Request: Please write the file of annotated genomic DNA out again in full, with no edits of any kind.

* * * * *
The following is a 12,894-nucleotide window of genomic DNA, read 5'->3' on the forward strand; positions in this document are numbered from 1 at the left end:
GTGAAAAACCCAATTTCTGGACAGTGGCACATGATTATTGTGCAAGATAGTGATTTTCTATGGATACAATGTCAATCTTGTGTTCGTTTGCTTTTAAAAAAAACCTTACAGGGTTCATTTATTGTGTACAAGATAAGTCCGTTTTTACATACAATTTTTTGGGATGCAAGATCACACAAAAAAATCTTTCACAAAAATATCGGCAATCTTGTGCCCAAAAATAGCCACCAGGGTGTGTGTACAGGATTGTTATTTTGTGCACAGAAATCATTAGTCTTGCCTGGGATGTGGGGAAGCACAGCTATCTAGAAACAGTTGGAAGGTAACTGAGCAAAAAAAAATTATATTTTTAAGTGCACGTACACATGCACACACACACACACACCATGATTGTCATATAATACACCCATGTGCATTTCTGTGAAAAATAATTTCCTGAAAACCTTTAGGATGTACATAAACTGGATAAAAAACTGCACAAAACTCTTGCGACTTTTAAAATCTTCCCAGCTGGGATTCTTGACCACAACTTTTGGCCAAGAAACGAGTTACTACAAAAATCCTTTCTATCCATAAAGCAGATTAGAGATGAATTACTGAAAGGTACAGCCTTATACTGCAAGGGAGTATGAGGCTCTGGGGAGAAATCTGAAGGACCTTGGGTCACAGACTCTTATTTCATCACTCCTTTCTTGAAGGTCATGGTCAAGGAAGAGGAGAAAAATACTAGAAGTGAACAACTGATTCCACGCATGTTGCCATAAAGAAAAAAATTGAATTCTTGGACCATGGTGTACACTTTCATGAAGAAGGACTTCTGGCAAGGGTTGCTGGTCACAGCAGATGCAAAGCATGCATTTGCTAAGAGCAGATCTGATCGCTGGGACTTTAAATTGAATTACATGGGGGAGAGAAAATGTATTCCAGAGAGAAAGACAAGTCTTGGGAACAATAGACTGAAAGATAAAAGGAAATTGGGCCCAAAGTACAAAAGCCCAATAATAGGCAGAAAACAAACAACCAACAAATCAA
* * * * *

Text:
The following is a 12,894-nucleotide window of genomic DNA, read 5'->3' on the forward strand; positions in this document are numbered from 1 at the left end:
GTGAAAAACCCAATTTCTGGACAGTGGCACATGATTATTGTGCAAGATAGTGATTTTCTATGGATACAATGTCAATCTTGTGTTCGTTTGCTTTTAAAAAAAACCTTACAGGGTTCATTTATTGTGTACAAGATAAGTCCGTTTTTACATACAATTTTTTGGGATGCAAGATCACACAAAAAAATCTTTCACAAAAATATCGGCAATCTTGTGCCCAAAAATAGCCACCAGGGTGTGTGTACAGGATTGTTATTTTGTGCACAGAAATCATTAGTCTTGCCTGGGATGTGGGGAAGCACAGCTATCTAGAAACAGTTGGAAGGTAACTGAGCAAAAAAAAATTATATTTTTAAGTGCACGTACACATGCACACACACACACACACCATGATTGTCATATAATACACCCATGTGCATTTCTGTGAAAAATAATTTCCTGAAAACCTTTAGGATGTACATAAACTGGATAAAAAACTGCACAAAACTCTTGCGACTTTTAAAATCTTCCCAGCTGGGATTCTTGACCACAACTTTTGGCCAAGAAACGAGTTACTACAAAAATCCTTTCTATCCATAAAGCAGATTAGAGATGAATTACTGAAAGGTACAGCCTTATACTGCAAGGGAGTATGAGGCTCTGGGGAGAAATCTGAAGGACCTTGGGTCACAGACTCTTATTTCATCACTCCTTTCTTGAAGGTCATGGTCAAGGAAGAGGAGAAAAATACTAGAAGTGAACAACTGATTCCACGCATGTTGCCATAAAGAAAAAAATTGAATTCTTGGACCATGGTGTACACTTTCATGAAGAAGGACTTCTGGCAAGGGTTGCTGGTCACAGCAGATGCAAAGCATGCATTTGCTAAGAGCAGATCTGATCGCTGGGACTTTAAATTGAATTACATGGGGGAGAGAAAATGTATTCCAGAGAGAAAGACAAGTCTTGGGAACAATAGACTGAAAGATAAAAGGAAATTGGGCCCAAAGTACAAAAGCCCAATAATAGGCAGAAAACAAACAACCAACAAATCAA